International Focus. Many countries now have enough users to sustain their own Web services, and it is predicted that overseas sites and users will grow at much faster rates than American ones. English will remain the leading language on the Web, and Americans will still form the largest single concentration of Web users but will not be as dominant as in the past. All Web sites will need to pay closer attention to international usability: is the content understandable for non-native speakers of the language; does it need to be translated for large overseas customer groups; are icons and graphics acceptable for foreigners; do international users have difficulties interacting with the site? Many sites will be designed for targeted use in countries outside North America. It is certain that a growing number of local services will be established in every country, using the local language.
In January 2000, IFT launched a new international online magazine, International Food Technology, an electronic magazine for distributing information about food science and technology to the international community of food scientists and technologists. IFT and the International Union of Food Science and Technology (IUFoST) have joined together to start the new site. Because a sizable amount of IFT’s membership is international, we feel it is our duty to provide a combination of food technology related news with a focus on international aspects of the industry, as well as consumer trends and international regulatory and business information. With the new site, both IFT and IUFoST are intent on providing food technologists with recent, accurate, and reliable information from expert sources within the food science community.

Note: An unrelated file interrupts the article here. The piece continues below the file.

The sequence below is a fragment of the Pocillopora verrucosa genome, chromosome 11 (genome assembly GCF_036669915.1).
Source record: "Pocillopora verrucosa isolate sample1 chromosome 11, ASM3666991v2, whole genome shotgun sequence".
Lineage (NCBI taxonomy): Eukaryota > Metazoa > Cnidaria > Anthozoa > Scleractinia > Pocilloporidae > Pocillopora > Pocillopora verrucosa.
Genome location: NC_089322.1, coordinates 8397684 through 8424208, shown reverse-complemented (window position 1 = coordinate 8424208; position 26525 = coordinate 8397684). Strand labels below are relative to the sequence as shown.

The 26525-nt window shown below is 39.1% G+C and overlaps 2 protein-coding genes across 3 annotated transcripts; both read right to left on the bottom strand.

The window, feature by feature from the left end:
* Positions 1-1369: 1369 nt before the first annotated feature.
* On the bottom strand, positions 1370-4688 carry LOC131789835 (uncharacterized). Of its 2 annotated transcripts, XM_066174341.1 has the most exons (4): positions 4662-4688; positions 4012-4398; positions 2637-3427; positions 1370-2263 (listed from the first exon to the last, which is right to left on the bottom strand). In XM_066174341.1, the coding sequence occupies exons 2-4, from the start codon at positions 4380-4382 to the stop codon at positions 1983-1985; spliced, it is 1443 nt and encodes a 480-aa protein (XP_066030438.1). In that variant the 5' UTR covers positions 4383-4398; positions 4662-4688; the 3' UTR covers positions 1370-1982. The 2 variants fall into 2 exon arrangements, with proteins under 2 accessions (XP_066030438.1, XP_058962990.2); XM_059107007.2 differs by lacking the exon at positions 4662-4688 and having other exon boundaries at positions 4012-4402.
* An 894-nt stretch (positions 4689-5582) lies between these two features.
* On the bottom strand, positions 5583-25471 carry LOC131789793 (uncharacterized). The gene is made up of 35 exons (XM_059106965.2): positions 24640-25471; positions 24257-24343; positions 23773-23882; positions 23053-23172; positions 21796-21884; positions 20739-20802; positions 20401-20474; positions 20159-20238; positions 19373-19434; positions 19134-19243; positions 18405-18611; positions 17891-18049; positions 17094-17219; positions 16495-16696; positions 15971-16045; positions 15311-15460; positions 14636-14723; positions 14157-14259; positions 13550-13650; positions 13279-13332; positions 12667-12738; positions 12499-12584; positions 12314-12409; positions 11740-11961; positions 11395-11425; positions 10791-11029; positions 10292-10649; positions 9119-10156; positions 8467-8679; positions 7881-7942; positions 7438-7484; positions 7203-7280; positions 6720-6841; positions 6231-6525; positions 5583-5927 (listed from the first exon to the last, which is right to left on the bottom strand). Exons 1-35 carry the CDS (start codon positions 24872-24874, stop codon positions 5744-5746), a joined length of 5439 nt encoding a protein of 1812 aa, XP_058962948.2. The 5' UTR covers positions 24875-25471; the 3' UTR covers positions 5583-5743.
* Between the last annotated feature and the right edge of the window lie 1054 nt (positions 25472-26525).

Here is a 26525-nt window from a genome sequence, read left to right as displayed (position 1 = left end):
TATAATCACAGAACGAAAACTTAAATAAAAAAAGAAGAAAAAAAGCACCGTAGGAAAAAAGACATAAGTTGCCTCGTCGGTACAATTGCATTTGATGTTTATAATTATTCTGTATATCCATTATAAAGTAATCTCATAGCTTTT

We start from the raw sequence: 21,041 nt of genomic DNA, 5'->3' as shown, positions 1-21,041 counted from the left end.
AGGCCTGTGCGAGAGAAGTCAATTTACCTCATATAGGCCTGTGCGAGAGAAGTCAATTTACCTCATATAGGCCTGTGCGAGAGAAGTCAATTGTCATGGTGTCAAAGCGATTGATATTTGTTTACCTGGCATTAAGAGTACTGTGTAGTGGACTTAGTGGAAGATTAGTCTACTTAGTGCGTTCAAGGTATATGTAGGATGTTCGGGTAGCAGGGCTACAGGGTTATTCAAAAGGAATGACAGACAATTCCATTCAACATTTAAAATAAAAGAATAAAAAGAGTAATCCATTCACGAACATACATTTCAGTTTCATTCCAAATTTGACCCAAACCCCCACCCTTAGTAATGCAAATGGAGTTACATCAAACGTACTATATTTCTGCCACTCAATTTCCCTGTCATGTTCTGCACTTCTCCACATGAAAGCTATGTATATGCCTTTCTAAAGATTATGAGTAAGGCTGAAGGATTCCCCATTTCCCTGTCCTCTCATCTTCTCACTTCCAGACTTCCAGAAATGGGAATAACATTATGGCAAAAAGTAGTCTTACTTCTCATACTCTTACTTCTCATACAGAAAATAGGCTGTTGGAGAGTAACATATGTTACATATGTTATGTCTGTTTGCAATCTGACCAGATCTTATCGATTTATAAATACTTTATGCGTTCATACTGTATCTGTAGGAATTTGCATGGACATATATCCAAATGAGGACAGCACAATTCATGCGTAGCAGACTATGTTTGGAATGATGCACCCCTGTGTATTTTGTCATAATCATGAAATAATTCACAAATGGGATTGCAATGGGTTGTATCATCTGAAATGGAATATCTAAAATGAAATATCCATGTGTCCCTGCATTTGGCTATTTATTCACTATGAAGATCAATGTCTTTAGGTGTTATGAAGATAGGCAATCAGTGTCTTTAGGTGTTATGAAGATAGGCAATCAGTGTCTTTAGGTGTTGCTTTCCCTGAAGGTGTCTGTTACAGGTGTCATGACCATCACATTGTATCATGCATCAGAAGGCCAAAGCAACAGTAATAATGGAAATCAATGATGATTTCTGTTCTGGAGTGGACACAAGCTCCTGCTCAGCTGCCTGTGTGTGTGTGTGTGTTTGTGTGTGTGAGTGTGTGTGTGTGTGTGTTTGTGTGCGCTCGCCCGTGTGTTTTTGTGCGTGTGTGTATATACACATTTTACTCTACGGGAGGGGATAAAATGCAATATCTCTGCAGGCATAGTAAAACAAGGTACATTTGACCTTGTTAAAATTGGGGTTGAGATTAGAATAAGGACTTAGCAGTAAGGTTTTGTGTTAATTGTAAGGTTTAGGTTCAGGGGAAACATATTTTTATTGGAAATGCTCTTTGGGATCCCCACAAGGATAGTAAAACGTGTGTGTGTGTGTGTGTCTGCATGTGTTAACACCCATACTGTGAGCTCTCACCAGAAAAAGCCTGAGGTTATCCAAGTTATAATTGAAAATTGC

To ensure that this electronic magazine has the ability to become a reliable international source, we are also inviting international experts in food science and technology to contribute. The site will be updated quarterly with new features and much more frequently with business and regulatory news. With its global reach, IUFoST is developing a network of reporters who will contribute accounts of food industry news and information from each region of the world.
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E-Commerce. E-commerce is a fairly broad term. It covers any interaction over the Web that involves a financial transaction. Business-to-business e-commerce firms are expected to be the fastest-growing sector on the Internet in the next few years. According to Internet World magazine, analysts are predicting the business-to-business e-commerce sector to grow from $56.8 billion in 1999 to $118 billion in 2000. Many businesses, especially electronics companies, have already moved certain processes to the Web. Common processes that have been moved to the Web include information requests and documents, order taking, and product configuration.